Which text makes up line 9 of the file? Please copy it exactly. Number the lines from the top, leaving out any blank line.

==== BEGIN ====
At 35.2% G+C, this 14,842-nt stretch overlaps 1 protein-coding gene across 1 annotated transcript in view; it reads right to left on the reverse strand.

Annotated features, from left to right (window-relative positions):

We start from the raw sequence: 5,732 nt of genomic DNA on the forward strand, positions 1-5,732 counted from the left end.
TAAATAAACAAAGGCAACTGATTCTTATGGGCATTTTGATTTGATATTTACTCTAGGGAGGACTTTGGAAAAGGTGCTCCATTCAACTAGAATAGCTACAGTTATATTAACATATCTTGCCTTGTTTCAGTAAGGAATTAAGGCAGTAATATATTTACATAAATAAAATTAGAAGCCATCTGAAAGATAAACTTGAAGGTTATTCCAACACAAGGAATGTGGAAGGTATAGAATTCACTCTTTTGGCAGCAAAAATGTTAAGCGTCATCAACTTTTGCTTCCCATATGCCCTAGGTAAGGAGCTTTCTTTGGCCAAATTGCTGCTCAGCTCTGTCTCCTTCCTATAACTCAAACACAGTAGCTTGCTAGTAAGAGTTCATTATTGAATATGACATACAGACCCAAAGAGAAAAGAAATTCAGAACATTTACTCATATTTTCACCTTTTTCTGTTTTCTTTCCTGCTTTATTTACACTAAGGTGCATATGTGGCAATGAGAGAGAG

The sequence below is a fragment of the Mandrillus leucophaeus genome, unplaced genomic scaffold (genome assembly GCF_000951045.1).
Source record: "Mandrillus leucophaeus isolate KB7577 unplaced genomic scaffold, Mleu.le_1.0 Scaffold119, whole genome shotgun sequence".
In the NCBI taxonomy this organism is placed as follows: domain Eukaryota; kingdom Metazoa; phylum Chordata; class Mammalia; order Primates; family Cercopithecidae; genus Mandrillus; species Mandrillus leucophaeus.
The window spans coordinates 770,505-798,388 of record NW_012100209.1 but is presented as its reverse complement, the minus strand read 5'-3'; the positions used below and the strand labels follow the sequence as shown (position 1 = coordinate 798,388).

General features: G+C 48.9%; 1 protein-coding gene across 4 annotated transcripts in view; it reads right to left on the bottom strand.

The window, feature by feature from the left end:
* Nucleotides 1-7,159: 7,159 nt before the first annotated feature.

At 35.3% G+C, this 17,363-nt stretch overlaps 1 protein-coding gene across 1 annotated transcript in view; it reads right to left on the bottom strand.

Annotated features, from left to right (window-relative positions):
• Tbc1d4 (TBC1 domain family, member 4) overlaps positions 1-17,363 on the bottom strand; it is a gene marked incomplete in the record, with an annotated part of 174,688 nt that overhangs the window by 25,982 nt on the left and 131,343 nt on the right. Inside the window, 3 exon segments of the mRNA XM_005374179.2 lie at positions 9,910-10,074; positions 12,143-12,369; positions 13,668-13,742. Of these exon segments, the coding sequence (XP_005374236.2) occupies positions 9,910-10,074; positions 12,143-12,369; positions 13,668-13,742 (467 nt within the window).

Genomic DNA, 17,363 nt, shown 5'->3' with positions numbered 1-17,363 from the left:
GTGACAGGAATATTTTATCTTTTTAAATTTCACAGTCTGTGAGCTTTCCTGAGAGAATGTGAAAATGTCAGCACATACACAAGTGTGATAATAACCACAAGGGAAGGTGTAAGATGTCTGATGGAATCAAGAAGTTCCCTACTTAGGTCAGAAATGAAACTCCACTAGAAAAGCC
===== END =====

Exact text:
General features: G+C 48.9%; 1 protein-coding gene across 4 annotated transcripts in view; it reads right to left on the bottom strand.